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  15. I quit Facebook two days ago. Today I went back on…..to download my Facebook history and then to activate the 14 day countdown to total deletion. I’m in my mid 30’s, but joined FB in 2007 because I had just returned to school and my new, younger, classmates were using the site. The site at that time was perfect for what it was for, social networking. A year later more of my friends my age, who were not in school, joined FB and I almost immediately felt more “plugged in.” Fast forward to now and I had close to 300 friends, a small number for some, but for me quite large. I felt connected to distant family that I had not spoke to in years, distant friends who I used to have great times with but due to time and distance no longer happen, and to other organizations and FB sites that catered to my interests.

    I started to notice, though, that Facebook was losing meaning to me, while at the same time bringing out a very negative side of me. It happened during the election and I found myself engaging in political bickering, fighting and sniping with a lot of friends of mine. It got so bad that I lost several of my friends and am estranged to others. It doesn’t even matter what political leaning you are, the election ramped things up.

    After Obama won I saw how much of a jerk I was and told myself I would limit my political rants and postings. And I did. But then I noticed that even though I had recognized what had happened past fall was said and done, I also noticed that FB in itself had become depressing. I couldn’t put my finger on it at first but later, this past summer, I found out why.

    I wasn’t happy on Facebook. I didn’t gain anything from facebook in a positive way that outweighed the negatives. I had the tab up but never really checked when I was at my computers. Then the NSA scandal hit and even though in the back of my mind data mining was going on, I didn’t realize to what extent. Then thinking about that concerns over advertising came up. Now I knew about this from day one. But I saw that here I am, “liking” and “sharing” things that were being used by advertisers to sell me stuff. I felt like a pig at a trough: so much perceived benefits from FB yet its really all just a huge ploy to collect everything about us to either track us (NSA) or sell us stuff.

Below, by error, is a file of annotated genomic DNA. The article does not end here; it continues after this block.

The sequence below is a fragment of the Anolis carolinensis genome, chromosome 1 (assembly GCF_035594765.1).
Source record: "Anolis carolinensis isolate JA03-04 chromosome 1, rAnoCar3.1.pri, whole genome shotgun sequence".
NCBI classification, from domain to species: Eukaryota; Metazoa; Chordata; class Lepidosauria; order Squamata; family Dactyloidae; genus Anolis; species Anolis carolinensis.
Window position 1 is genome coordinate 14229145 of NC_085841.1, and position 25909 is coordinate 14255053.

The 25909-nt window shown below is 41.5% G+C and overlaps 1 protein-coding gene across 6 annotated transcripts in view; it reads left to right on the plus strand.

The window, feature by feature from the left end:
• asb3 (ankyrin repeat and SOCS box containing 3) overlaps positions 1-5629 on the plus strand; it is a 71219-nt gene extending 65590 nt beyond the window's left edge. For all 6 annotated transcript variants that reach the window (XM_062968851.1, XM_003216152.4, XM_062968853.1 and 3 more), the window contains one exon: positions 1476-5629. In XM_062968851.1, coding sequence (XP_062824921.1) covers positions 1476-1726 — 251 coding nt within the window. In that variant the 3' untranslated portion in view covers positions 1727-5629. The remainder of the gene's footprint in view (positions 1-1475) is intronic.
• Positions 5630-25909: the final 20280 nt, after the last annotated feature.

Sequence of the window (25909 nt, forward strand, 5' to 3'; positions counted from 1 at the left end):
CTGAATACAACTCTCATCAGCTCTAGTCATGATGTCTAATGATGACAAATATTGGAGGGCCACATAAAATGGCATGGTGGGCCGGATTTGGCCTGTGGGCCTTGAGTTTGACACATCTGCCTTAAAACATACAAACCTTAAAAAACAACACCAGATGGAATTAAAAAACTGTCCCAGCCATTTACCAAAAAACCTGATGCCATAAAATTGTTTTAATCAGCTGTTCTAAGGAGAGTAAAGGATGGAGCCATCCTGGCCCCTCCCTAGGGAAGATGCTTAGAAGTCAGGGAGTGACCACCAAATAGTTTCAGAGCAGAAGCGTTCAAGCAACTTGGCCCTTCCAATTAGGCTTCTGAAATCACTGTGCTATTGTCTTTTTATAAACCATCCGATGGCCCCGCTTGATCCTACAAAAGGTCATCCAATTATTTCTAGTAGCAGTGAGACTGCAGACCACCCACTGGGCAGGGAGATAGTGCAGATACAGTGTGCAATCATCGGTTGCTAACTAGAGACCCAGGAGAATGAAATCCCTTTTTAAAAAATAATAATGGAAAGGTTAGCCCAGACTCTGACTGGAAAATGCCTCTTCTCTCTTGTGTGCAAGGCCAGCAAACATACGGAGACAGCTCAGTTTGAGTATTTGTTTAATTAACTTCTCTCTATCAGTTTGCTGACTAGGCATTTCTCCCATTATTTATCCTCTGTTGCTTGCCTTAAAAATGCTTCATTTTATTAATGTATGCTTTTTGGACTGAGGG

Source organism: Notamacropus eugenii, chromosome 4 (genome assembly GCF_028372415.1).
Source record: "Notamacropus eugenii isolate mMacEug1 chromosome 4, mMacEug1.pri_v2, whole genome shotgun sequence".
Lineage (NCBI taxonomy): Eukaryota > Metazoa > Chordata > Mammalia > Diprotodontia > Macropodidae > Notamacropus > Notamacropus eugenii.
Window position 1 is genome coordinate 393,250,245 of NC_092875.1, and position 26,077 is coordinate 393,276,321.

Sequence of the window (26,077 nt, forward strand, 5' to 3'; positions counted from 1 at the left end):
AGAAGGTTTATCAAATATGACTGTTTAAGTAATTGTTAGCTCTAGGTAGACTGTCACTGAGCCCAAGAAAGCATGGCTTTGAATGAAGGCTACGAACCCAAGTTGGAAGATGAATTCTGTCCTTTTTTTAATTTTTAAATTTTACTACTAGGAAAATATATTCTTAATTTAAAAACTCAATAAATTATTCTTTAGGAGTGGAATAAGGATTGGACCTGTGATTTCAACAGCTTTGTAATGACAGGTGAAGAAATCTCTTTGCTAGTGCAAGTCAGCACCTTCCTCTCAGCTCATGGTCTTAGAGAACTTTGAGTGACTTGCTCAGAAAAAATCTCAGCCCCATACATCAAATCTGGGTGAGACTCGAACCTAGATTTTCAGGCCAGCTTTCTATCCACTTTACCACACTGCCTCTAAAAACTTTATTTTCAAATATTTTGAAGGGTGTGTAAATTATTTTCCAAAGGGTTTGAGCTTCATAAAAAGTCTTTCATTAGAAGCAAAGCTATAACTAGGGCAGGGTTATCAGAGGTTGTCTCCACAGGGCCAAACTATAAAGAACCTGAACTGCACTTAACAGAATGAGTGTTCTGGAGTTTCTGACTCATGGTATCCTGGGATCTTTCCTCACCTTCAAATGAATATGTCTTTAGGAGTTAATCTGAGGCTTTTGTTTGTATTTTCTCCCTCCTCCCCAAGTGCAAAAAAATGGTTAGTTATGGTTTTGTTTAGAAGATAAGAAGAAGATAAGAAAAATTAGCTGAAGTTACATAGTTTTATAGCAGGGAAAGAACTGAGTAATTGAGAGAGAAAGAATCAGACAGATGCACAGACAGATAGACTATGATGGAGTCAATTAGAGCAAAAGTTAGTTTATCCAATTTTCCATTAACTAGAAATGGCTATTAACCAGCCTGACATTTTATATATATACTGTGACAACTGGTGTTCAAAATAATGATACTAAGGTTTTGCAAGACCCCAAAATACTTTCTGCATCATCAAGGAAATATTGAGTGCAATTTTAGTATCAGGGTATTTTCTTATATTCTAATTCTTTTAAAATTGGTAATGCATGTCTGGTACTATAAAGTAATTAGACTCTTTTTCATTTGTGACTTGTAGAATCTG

To me this was almost the equivalent to the digital Panopticon. We think we chose to be on FB but everyone I know, and what I’ve read, says they can’t leave. We’re all addicted yet for what benifit? Zuckerberg gets the money that we give him freely. I don’t want to do that anymore. Plus, when it comes to connections, someone said there was a lot of “fluff”. They’re right! Most of the contacts I had on that page served me no benefit and I don’t think I served them either. The contacts that I did view as valuable, I already have their contact information to get a hold of them in real life.

    Sorry that this was long winded. But these are the reasons why I left.

    • Hey Dan,

      Wow thanks for that reply. Yeah I think after you get over the initial euphoria of rediscovering old friends, it does tend to breed so much negativity. I don’t suppose this is the case for everyone, but it’s a general observation. In my country we don’t have the same worry over the government spying on us and all that, but I get you. Great point about us thinking we choose to be on Facebook and yet can’t leave when we decide to. Congratulations on leaving! I hope you’re enjoying life on this side of reality 🙂

  16. Pingback: Why I Quit Facebook and Why I’m Back On | Giles Dickenson-JonesGiles Dickenson-Jones

  17. This is such a vicious cycle. I deleted my facebook 2 years ago because I was very depressed and my self-esteem was lower than ever, but now my friends exclude me. They were always hanging out without me and didn’t even know. I found out just recently when I saw their profiles from my sister’s account. I feel terrible and tired. Now I keep thinking about making an account again, but I know that it won’t solve anything.